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The use of next generation sequencing for improving food safety: Translation into practice.

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PubMed ID: 30621881

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Jagadeesan B, Gerner-Smidt P, Allard MW, Leuillet S, Winkler A, Xiao Y, Chaffron S, Van Der Vossen J, Tang S, Katase M, McClure P, Kimura B, Ching Chai L, Chapman J, Grant K

Food Microbiol. Jun 2019

COMMENT: The implementation of NGS for food safety and the food industry offers several advantages over the traditional microbiological methods of detection. Whole genome sequencing (WGS) of bacterial food pathogens has been already introduced into public health surveillance for retrospective analyses of foodborne outbreaks and for prospective surveillance in four countries. Metagenomics and metabarcoding allows the identification of complete microbial populations associated to food products without the requirement of bacterial cultures. However, many challenges need to be addressed before the widespread use of NGS for the food industry. One of the limitations of using metagenomics in food safety is the absence of a well-curated and high-quality standard database of genomic sequence for pathogenic, probiotic, and functional microbes. This review summarizes the main applications and challenges of NGS in the food industry and provides a list of genomic reference databases for key food pathogens and a list of bioinformatic tools and pipelines available for WGS analysis from bacterial isolates.

Shotgun metagenomics can provide a valuable, rapid view of the presence of genetic markers specifying species, serotype, virulence and AMR genes etc. although, at present, these markers usually cannot be assigned to specific bacterial genomes due to the complexity of the metagenomic data.

Recently, an outbreak benchmark dataset has been publicly released consisting of sequence data, sample metadata and corresponding known phylogenetic trees for L. monocytogenes, S. enterica ser. Bareilly, Escherichia coli, and Campylobacter jejuni and one simulated dataset (https://github.com/WGS-standards-and-analysis/Datasets), for laboratories to use to assess their bioinformatic tools and pipelines.

Groups such as the Consortium for Sequencing the Food Supply Chain (CSFSC), founded by IBM and Mars Incorporated, are putting efforts into collecting genome information on pathogenic bacteria across the food supply chain, as well as characterising and quantifying the microbiome before and after processing to use genomic and metagenomic data to assure food safety, authenticity and traceability.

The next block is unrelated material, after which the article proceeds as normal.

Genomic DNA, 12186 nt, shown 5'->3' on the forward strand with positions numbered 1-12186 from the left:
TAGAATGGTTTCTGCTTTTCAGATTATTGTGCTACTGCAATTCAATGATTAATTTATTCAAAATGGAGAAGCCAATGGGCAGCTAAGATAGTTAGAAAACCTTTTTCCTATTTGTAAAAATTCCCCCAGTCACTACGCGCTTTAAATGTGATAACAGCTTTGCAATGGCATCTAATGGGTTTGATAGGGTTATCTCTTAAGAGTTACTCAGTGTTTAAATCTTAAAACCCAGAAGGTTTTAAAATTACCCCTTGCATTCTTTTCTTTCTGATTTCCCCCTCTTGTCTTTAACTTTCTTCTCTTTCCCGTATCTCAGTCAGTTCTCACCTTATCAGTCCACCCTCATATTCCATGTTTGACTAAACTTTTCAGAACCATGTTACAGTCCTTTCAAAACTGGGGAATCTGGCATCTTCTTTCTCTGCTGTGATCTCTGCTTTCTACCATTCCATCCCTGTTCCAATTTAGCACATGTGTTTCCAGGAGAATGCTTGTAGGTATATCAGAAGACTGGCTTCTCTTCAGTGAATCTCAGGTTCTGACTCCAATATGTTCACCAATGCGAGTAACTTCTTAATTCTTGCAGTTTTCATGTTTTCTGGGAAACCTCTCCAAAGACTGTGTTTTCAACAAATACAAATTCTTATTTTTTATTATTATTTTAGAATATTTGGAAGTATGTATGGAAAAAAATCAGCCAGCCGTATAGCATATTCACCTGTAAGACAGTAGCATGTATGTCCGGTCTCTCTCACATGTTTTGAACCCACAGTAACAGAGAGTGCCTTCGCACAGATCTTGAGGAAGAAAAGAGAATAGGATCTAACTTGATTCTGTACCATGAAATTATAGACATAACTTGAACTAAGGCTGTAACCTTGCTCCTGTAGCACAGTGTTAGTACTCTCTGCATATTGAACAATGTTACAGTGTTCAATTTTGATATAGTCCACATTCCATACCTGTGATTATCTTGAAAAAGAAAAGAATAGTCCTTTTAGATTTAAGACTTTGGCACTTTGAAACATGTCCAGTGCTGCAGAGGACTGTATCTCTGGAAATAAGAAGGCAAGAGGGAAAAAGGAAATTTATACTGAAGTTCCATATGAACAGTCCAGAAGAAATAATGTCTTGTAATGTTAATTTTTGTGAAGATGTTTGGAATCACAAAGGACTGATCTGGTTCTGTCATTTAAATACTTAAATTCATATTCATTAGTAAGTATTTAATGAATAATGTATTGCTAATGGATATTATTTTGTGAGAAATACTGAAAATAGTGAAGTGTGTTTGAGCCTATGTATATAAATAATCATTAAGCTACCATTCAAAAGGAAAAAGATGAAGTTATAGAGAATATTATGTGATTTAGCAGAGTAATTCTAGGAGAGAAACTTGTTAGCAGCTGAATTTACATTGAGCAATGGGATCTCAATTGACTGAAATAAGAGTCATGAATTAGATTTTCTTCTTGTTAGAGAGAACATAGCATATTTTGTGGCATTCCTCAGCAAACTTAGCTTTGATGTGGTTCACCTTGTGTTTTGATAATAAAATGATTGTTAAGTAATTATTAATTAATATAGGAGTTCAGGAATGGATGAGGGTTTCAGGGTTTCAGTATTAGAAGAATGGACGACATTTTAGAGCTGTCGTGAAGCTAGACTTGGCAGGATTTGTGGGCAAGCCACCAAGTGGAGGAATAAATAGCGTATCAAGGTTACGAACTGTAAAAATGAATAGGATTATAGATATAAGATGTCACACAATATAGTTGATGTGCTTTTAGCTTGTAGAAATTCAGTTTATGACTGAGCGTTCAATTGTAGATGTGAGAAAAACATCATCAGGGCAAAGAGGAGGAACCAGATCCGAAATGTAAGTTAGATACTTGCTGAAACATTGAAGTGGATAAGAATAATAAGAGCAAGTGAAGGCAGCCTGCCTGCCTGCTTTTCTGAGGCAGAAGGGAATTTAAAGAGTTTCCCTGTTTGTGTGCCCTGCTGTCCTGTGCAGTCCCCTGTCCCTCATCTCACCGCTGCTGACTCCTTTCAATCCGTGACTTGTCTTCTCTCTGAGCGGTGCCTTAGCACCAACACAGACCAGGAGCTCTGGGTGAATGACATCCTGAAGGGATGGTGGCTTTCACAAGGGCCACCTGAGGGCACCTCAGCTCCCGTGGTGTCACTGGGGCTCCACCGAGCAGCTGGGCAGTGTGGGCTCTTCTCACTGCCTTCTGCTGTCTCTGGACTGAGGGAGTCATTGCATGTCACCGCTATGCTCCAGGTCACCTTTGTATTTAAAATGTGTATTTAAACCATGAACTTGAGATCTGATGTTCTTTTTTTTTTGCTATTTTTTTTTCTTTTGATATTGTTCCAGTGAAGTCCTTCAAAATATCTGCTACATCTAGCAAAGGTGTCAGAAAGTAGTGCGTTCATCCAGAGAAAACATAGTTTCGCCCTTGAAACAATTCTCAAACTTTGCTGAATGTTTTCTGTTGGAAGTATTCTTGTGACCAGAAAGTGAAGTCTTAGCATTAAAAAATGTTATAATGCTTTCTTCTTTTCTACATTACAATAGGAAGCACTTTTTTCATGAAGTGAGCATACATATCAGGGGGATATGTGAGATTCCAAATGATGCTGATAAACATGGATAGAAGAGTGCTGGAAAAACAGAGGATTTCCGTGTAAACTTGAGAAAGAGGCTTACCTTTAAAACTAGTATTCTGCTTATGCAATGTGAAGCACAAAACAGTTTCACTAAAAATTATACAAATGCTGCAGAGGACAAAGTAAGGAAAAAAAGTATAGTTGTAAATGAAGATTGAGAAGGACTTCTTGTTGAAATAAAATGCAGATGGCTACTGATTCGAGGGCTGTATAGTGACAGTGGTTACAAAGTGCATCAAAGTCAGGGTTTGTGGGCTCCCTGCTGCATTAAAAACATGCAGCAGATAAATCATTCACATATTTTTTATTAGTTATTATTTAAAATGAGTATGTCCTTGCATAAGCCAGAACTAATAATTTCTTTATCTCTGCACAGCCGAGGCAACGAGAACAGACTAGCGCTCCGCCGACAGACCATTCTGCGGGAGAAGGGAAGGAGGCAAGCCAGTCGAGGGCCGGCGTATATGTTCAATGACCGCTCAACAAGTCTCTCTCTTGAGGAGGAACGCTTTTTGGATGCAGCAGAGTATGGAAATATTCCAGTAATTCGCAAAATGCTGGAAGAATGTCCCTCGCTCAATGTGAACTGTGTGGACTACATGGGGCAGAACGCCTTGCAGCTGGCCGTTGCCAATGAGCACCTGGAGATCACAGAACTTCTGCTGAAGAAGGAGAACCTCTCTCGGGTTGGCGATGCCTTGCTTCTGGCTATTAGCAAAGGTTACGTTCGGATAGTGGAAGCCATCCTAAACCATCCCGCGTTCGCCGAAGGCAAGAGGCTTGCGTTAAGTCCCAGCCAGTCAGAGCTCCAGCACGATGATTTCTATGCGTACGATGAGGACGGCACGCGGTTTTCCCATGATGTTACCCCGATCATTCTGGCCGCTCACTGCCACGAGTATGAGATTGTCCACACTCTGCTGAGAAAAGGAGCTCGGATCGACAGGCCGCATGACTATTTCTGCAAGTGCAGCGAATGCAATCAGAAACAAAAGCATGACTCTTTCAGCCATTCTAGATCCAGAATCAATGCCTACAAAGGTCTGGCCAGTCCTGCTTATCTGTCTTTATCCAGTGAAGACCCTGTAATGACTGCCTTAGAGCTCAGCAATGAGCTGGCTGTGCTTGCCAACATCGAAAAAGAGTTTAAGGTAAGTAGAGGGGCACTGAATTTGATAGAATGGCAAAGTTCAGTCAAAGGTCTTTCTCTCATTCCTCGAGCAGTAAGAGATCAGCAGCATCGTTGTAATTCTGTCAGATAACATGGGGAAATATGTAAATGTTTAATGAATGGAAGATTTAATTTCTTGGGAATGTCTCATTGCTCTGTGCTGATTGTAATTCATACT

Conclusions:

Critical improvements in the sequencing technologies and bioinformatics are needed before metabarcoding or shotgun metagenomics can be implemented cost-effectively for diagnostics and subtyping of foodborne pathogens in support of public health and food safety. However, the rapid progress of developments in NGS is likely to herald the demise of bacterial culture as one of the principle methods in food microbiology.

The current stage of validation and standardization with respect to strain detection as well as the assignation of virulence and resistance markers to specific species or strains is more advanced in WGS compared to metagenomics.

Metagenomic tools can improve understanding of the microbial ecology of food processing lines. Within a microbial community, interactions between pathogens and the associated microbiome may indicate the existence of a specific pathogen species or impact its colonization.

Food producers will be able to either validate or improve current microbial hazard management using the metagenomic approach to monitor the occurrence and abundance of microbes and genes in the microbial community of food processing lines.

Metagenomic tools can help anticipate microbial spoilage by studying changes in the diversity or proportion of spoilage associated microbes in the microbiota of food products.

There are challenges regarding utilization of the metagenome for the food industry including the detection of DNA originating from dead microbes as well as low sensitivity of detection compared with culture based methods as well as the relatively high costs and further developments in these areas are being pursued.

Contributor

Diana López-Farfán